CCS Could Reduce 49 Million Tonnes of CO2 Emissions From Coal & Gas Power Plants
This time last year, the U.S. Congress passed a bipartisan bill called the Bipartisan Budget Act, which expanded and extended the 45Q federal tax credits for carbon capture and storage (CCS.)
Happy anniversary, 45Q!
As we entered a new world of 45Q, CATF took on the task of quantifying the impact of 45Q in the near term. CATF retained Charles River Associates (CRA) to model the U.S. power sector with 45Q and CCS technology. And, the modeling results are in! CATF has just released a new report titled “Carbon Capture & Storage in the United States Power Sector” detailing the analysis and providing perspective on the resulting CCS deployment potential.
Here is a quick preview to the results in three selected pictures:
Incentivized by 45Q tax credits, CCS deployment in the U.S. power sector could help capture and store 49 million metric tonnes. This is equivalent to removing roughly 7 million cars off the road. In our scenario, the model chooses to build CCS only in the form of retrofits on existing coal and gas plants. The model also chooses to send all of the captured CO2 into storage through EOR implying that storage in saline reservoirs is economically less favorable in comparison. However, this outcome could change if factors such as oil prices were to change. Note also that the model represents CCS in the power sector alone whereas 45Q tax credits can be also claimed by CCS projects outside the power sector, such as CCS on ethanol facilities, oil refineries, cement and steel manufacturing plants.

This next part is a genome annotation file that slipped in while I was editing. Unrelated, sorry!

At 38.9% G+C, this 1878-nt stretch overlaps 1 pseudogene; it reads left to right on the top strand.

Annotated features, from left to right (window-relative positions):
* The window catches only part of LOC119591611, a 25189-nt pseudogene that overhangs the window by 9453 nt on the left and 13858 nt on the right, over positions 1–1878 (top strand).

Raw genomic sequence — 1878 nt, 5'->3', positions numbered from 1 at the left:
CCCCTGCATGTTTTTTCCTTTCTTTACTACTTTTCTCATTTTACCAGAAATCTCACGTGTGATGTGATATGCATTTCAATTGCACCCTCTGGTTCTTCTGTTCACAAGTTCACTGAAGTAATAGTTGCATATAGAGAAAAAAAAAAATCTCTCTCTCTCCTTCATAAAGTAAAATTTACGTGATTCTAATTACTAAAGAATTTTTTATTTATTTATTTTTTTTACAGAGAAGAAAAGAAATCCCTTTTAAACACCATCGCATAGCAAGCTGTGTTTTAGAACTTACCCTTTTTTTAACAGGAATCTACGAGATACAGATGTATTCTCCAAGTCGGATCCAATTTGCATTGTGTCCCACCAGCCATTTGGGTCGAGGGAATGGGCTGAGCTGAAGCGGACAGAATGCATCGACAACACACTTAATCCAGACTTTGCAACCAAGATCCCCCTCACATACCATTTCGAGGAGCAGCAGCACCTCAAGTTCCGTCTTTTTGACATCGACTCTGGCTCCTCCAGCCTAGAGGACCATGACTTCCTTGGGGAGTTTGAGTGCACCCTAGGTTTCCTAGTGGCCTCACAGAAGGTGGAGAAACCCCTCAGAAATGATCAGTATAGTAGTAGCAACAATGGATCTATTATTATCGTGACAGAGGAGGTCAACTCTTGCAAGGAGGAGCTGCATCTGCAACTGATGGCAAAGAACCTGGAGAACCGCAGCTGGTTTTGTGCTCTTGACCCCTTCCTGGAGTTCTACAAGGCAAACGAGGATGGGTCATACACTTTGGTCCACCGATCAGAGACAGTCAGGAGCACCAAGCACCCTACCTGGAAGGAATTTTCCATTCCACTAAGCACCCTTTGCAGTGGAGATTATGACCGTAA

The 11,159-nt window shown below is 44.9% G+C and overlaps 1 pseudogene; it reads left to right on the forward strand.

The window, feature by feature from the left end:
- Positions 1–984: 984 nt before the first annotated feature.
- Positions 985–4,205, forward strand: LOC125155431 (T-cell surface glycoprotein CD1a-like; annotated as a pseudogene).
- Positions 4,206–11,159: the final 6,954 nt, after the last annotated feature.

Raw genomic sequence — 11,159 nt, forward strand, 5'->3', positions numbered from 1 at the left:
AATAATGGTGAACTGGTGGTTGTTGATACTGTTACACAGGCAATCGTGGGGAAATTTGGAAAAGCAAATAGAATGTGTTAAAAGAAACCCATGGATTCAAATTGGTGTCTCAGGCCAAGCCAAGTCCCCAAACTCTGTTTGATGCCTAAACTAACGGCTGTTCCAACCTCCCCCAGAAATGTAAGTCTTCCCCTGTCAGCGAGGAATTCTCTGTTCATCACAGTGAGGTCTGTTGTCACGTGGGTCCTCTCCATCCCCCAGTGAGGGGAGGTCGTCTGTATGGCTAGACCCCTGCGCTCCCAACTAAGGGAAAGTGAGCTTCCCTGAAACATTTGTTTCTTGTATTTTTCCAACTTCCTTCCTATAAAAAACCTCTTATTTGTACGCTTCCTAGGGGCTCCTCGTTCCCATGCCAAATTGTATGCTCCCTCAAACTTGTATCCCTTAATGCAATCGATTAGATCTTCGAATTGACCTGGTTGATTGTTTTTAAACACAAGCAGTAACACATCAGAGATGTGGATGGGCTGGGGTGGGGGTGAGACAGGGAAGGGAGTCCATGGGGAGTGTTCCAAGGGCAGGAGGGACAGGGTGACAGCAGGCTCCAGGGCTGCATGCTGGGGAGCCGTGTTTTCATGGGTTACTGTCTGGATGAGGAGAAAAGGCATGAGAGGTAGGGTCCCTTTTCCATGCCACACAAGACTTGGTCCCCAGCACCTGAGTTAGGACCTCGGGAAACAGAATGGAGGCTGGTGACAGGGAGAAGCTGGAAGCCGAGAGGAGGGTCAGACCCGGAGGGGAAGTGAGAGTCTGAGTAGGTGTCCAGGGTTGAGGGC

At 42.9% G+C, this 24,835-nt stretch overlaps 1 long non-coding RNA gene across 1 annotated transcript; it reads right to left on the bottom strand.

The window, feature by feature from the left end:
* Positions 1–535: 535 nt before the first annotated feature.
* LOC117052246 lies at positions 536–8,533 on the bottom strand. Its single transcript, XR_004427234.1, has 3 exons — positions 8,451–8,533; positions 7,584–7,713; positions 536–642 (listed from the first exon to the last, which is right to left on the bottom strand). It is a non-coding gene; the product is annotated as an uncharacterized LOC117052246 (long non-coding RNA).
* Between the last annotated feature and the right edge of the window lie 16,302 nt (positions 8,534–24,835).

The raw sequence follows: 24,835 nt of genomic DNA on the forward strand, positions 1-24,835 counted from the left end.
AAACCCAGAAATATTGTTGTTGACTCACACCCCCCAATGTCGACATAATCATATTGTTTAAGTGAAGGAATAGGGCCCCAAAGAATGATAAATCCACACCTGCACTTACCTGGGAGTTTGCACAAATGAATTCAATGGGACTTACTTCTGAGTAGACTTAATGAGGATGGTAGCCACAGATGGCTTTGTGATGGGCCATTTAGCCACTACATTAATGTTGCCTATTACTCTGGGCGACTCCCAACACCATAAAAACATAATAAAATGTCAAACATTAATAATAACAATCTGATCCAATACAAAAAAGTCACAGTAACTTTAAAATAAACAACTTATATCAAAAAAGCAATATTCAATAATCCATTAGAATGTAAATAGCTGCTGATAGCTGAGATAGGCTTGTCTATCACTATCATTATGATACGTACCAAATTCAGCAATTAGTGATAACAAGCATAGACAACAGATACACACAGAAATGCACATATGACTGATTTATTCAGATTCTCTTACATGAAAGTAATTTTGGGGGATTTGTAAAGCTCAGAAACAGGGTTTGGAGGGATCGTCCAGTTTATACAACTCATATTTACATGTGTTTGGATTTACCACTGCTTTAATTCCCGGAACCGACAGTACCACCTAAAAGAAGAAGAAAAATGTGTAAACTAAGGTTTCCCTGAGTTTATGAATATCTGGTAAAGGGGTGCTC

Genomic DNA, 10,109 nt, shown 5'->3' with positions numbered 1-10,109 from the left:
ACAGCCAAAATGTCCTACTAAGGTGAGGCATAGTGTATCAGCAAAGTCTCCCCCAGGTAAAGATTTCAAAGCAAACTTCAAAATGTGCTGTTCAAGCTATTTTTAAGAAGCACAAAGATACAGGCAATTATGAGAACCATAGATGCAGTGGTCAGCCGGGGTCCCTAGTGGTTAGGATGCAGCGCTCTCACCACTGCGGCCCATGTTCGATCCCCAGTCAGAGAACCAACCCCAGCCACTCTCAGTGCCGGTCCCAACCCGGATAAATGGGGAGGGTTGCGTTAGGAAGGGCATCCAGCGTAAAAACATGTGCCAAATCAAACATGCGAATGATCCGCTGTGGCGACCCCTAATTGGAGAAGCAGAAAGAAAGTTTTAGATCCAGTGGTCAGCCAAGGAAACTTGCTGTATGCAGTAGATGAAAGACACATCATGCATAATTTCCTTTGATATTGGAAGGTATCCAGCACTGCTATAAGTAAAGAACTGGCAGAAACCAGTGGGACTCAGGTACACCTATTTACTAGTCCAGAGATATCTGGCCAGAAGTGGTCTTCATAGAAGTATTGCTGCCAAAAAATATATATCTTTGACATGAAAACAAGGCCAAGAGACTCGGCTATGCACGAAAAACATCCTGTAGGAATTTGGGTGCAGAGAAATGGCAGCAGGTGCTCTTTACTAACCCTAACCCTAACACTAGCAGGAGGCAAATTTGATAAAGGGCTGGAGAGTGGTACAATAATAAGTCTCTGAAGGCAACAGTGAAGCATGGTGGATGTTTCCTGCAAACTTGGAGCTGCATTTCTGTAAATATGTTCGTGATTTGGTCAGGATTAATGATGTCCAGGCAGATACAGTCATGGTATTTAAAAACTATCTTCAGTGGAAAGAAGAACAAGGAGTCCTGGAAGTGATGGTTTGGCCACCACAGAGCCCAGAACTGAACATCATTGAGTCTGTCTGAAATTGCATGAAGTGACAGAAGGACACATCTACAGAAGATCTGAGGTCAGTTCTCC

The CO2 reduction of 49 million metric tonnes is complementary to avoided emissions associated with renewable electricity generation in the model. We found that the model ended up generating the same amount of electricity from renewables in scenarios with and without 45Q incentives for CCS.
Changes in Electricity Generation in 2030 – Base Case vs 45Q Scenario
By comparing CATF’s results to International Energy Agency’s (IEA) modeling results we can tell that the avoided 49 million metric tonnes are significant. IEA’s model worked backwards from a climate target of limiting global temperature rise to 2ºC, and found that in 2030, CCS in the U.S. power sector will have to reduce 73.5 million metric tonnes to hit the target. On the other hand, CATF’s analysis, which did not model a climate target and instead allowed the model to choose which technologies to dispatch based on economics, ended up 49 million metric tonnes of CO2 reduced through CCS. The 49 million metric tonnes represents two-thirds of the IEA 73.5 million target.
Although IEA’s 2-degree scenario (2017) was based on a platform slightly different than CRA’s modeling platform, alignment between CCS deployment in the U.S. power sector in both the models conveys an important message: a pathway exists for CCS technologies to be deployed at the scale needed for the technology to play its role in the climate solution. The 45Q tax credits are just one step towards attaining the near-term targets.
CO2 Captured from U.S. Power Sector in IEA 2-Degree Scenario as Compared with CATF’s 45Q Scenario
One of the factors that would help CCS deployment reach the levels needed by mid-century, across multiple sectors, is lower technology costs. 45Q incentives could facilitate that through “learning by doing,” based on the deployment potential estimated by CATF’s analysis. This year, the U.S. Treasury would need to issue an updated guidance on requirements for claiming 45Q tax credits to provide clarity to potential developers on the value of investing in CCS technologies before 2024.